September 25, 1864-3 p. m.
The President some time ago authorized a regiment of prisoners of war at Rock Island to be enlisted into our service. He has written you a letter of explanation.* It was done without my knowledge and he desires his arrangement to be carried into effect. The question now arises how shall they be organized, officered, and assigned to duty? Shall they be formed into one regiment by companies as other troops, or assigned in companies or squads to other organizations? Please favor me with your views on the subject. The President's letter is forwarded you by mail.
EDWIN M. STANTON,
Secretary of War.
CITY POINT, VA., September 25, 1864-6.30 p. m.
Honorable E. M. STANTON,
Secretary of War, Washington:
Your dispatch in relation to the organization of troops from prisoners of war is just received. I would advise that they be placed all in one regiment, and be put on duty either with Pope, or sent to New Mexico.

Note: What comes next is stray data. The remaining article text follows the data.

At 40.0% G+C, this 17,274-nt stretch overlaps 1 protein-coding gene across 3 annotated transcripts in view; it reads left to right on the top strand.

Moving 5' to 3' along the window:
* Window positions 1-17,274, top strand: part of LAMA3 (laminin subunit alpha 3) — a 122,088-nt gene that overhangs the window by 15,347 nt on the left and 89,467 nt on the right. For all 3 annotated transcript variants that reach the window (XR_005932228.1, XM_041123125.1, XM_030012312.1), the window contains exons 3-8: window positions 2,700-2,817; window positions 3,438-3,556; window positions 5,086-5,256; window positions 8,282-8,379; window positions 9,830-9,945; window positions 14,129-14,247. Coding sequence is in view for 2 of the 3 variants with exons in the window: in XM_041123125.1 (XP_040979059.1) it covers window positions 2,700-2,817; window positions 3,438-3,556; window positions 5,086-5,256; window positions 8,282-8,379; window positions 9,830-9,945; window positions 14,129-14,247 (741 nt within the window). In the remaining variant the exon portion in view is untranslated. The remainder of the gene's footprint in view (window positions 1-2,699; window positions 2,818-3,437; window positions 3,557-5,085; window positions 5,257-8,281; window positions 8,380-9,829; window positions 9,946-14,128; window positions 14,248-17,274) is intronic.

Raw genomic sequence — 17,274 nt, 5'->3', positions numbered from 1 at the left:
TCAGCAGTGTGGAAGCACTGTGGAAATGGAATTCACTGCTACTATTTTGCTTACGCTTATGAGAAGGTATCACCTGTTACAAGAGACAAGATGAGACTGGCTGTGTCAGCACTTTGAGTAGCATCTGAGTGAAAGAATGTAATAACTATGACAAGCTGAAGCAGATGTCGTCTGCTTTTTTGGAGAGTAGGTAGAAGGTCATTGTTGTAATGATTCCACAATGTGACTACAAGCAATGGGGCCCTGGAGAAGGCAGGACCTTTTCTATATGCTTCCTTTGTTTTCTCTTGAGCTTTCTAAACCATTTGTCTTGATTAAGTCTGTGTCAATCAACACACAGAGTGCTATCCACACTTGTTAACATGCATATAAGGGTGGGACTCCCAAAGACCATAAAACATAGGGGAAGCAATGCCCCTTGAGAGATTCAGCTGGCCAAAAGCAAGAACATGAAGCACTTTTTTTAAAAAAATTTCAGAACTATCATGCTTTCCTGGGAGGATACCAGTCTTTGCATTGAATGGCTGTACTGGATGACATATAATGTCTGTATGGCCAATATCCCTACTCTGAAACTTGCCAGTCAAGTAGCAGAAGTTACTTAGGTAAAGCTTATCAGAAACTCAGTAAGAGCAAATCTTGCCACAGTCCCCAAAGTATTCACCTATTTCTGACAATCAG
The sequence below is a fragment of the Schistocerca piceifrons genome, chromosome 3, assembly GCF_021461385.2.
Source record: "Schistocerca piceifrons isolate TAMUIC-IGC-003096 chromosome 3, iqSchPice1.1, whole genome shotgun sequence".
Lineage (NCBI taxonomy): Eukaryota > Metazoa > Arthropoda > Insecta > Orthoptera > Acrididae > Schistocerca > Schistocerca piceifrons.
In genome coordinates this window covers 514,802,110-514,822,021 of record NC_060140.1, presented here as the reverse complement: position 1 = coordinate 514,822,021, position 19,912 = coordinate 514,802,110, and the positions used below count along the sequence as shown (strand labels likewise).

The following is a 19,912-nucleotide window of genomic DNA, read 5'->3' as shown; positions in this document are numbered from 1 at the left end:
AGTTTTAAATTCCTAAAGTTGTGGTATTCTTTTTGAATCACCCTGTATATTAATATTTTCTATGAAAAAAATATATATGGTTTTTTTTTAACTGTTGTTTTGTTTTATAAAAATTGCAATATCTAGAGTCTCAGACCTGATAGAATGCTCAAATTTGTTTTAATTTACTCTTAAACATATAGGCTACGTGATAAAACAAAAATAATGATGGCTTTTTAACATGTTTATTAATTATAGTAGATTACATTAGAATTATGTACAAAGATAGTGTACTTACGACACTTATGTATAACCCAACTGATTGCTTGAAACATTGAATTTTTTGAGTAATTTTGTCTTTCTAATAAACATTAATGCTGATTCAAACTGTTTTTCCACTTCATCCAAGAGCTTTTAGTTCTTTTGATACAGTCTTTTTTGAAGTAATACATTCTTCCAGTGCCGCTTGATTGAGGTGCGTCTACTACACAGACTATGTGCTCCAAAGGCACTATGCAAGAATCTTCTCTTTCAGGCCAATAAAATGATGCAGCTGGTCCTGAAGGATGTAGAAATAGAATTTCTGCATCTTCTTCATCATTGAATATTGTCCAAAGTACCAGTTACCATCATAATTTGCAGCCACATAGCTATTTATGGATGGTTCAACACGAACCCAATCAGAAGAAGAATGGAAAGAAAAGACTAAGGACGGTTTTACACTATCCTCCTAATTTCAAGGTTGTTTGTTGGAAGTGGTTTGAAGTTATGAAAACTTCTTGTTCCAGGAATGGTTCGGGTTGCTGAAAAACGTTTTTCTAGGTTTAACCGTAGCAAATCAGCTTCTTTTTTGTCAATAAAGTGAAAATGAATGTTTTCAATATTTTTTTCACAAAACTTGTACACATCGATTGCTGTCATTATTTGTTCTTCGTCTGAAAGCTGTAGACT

U. S. GRANT,
SOUTH BEND, IND., September 26, 1864.
(Received 3 p. m.)
His Excellency PRESIDENT LINCOLN:
Fry's decision that drafted men skedaddling must be made up from Unionists who don"t run is terrible. How can Government justly hold skedaddlers as deserters and demand substitutes besides? I beg you to revoke it.
[SEPTEMBER 26, 1864.-For Brown to Stanton, in relation to postponement of draft in Missouri, see Series I, Vol. XLI, Part III, p. 378.]
[SEPTEMBER 26-OCTOBER 4, 1864.-For correspondence between Sykes and Carney, in relation to calling out the militia of the border counties of Kansas, see Series I, Vol. XLI, Part III, pp. 398, 594, 622.]
WAR DEPT., PROVOST-MARSHAL-GENERAL'S OFFICE,
Washington, D. C., September 26, 1864.
Honorable E. B. WASHBURNE,
Washington, D. C.:
SIR: I have the honor to acknowledge the receipt this day of your letter of the 25th instant, inclosing one addressed to you by Hon.
*See September 22, p. 740.